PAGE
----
The Brooklyn Bridge is a hybrid cable-stayed/suspension bridge in New York City and is one of the oldest bridges of either type in the United States.
It has a main span of 486.3 meters (1,595.5 feet), and was the first steel-wire suspension bridge constructed.
It connects two great New York City boroughs: Manhattan and Brooklyn.
The bridge was initially designed by German immigrant John Augustus Roebling, who had previously designed and constructed shorter suspension bridges, such as Roebling’s Delaware Aqueduct in Lackawaxen, Pennsylvania, and the John A. Roebling Suspension Bridge between Cincinnati, Ohio and Covington, Kentucky.
It took over 600 workers to transform 6,114 tonnes (6,740 US tons) of material into the iconic wonder of the Industrial Revolution. The bridge is supported by four cables, each 1090 meters (3578 feet) long, 40 centimeters (15.5 inches) thick, and made up of 21,000 individual wires.
The towers are built of limestone, granite, and Rosendale cement.They are 84 meters (276 feet) above the water in Neo-Gothic-open truss design.
The construction of the Brooklyn Bridge took its (human) toll – there are no exact numbers, but at least 20 people died building the architectural masterpiece. It started with the designer, John Augustus Roebling, who crushed his foot and had to amputate his toes, which lead to him dying of tetanus shortly after.
John Augustus Roebling’s 32-year-old son, Washington A. Roebling, took over as chief engineer. Roebling had worked with his father on several bridges and had helped design the Brooklyn Bridge.
After Washington Roebling fell ill, a third Roebling stepped in as the de facto chief engineer of the bridge, his wife, Emily Warren Roebling.She provided the critical written link between her husband and the engineers on site.
After 14 years of construction that cost $15 million, the Brooklyn Bridge opened on May 24, 1883. At the time, it was the longest suspension bridge in the world.
Huge crowds gathered on May 24, 1883, to watch the bridge’s opening ceremony, which The New York Times described, in reference to Brooklyn, as “the greatest gala day in the history of that moral suburb.”
Emily Warren Roebling was the first person to cross it on opening day.She rode an open carriage and carried a rooster to symbolize victory.
A week after the opening, on Memorial Day, an estimated 20,000 people were on the bridge when a panic started, allegedly over a rumor that it was about to collapse. Twelve people were crushed to death on a narrow stairway, and others emerged bloodied and in some cases without clothes.
The bridge was first called New York and Brooklyn Bridge, then became the East River Bridge until it was officially named Brooklyn Bridge in 1915.
In 1964, the bridge was designated a National Historic Landmark, having become an icon of New York City since its opening, and a National Historic Civil Engineering Landmark in 1972.
It was the longest suspension bridge in the world from 1883 to 1903 when the neighboring Williamsburg Bridge broke that record by 1.37 meters (4.5 feet).
The bridge originally carried horse-drawn and rail traffic, with a separate elevated walkway along the centerline for pedestrians and bicycles.
Since 1950, the main roadway has carried six lanes of automobile traffic.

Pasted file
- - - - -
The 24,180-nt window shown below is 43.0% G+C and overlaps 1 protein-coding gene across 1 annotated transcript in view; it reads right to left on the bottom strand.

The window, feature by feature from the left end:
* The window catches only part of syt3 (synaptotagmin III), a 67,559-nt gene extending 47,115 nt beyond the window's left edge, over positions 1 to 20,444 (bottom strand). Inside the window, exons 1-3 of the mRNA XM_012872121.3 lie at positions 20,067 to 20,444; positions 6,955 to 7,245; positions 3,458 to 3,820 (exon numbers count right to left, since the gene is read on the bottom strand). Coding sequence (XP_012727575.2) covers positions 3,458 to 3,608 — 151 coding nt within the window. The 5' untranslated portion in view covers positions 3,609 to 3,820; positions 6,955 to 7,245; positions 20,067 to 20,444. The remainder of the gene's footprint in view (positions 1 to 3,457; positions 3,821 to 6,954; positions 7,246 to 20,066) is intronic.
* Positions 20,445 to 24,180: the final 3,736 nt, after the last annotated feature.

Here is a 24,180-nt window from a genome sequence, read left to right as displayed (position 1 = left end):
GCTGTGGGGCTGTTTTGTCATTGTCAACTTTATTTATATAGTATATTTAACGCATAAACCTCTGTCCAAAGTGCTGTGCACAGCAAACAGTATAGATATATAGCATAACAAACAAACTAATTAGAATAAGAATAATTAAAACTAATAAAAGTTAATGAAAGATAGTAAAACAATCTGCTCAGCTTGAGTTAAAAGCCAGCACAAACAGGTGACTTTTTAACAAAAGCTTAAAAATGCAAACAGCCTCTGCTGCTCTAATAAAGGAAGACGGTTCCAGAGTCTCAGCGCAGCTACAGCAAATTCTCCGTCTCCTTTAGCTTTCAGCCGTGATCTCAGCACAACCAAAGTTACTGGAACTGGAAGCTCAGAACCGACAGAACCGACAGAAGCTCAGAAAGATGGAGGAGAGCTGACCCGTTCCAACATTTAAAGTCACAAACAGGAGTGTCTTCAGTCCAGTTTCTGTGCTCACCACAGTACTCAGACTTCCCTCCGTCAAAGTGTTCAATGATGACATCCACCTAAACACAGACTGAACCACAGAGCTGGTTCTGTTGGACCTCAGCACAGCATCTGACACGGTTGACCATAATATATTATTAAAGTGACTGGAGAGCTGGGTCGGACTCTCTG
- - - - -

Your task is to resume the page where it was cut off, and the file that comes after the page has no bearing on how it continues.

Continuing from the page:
More than 120,000 vehicles, 4,000 pedestrians and 3,100 bicyclists cross the Brooklyn Bridge every day.
When the Brooklyn Bridge first opened, it cost a penny to cross by foot, 5 cents for a horse and rider and 10 cents for a horse and wagon. Farm animals were allowed at a price of 5 cents per cow and 2 cents per sheep or hog.
Between 17 and 20 pairs of peregrine falcons live in the NYC area, some of which make the Brooklyn Bridge towers their regular nesting site.
On May 17, 1884, P. T. Barnum led 21 elephants over the Brooklyn Bridge to prove that it was stable.
The following year, Robert E. Odlum, a swimming instructor from Washington, D.C., became the first to leap into the East River below. He died, but a number of later jumpers survived, including one man allegedly trying to impress his girlfriend and another who wore large canvas wings.
In 1919, Giorgio Pessi piloted what was then one of the world’s largest airplanes, the Caproni Ca.5, under the bridge.
In June 1993, following 13 reconnoiters inside the metal structure, and with the help of a mountain guide, Thierry Devaux performed (illegally) eight acrobatic bungee jumps above the East River close to the Brooklyn-side pier, in the early morning. He used an electric winch between each acrobatic figure.
Beginning on May 22, 2008, festivities were held over a five-day period to celebrate the 125th anniversary of the opening of the Brooklyn Bridge.The events kicked off with a live performance of the Brooklyn Philharmonic in Empire–Fulton Ferry State Park, followed by special lighting of the bridge’s towers and a fireworks display.
The Brooklyn Bridge has arguably inspired more art than any other manmade structure in the United States.Georgia O’Keeffe, Andy Warhol and dozens of other well-known painters have incorporated it into their works, as have photographers (Walker Evans); documentarians (Ken Burns); playwrights (Arthur Miller); novelists (Henry Miller); newspaper columnists (Jimmy Breslin); urban historians (Lewis Mumford); poets (Jack Kerouac); and musicians (Wyclef Jean).
The bridge is often featured in wide shots of the New York City skyline in television and film. It has been shown in films such as Annie Hall, Gangs of New York, It Happened in Brooklyn, Kate & Leopold, Independence Day, I Am Legend, The Dark Knight Rises, Once Upon a Time in America, Godzilla, and The Avengers.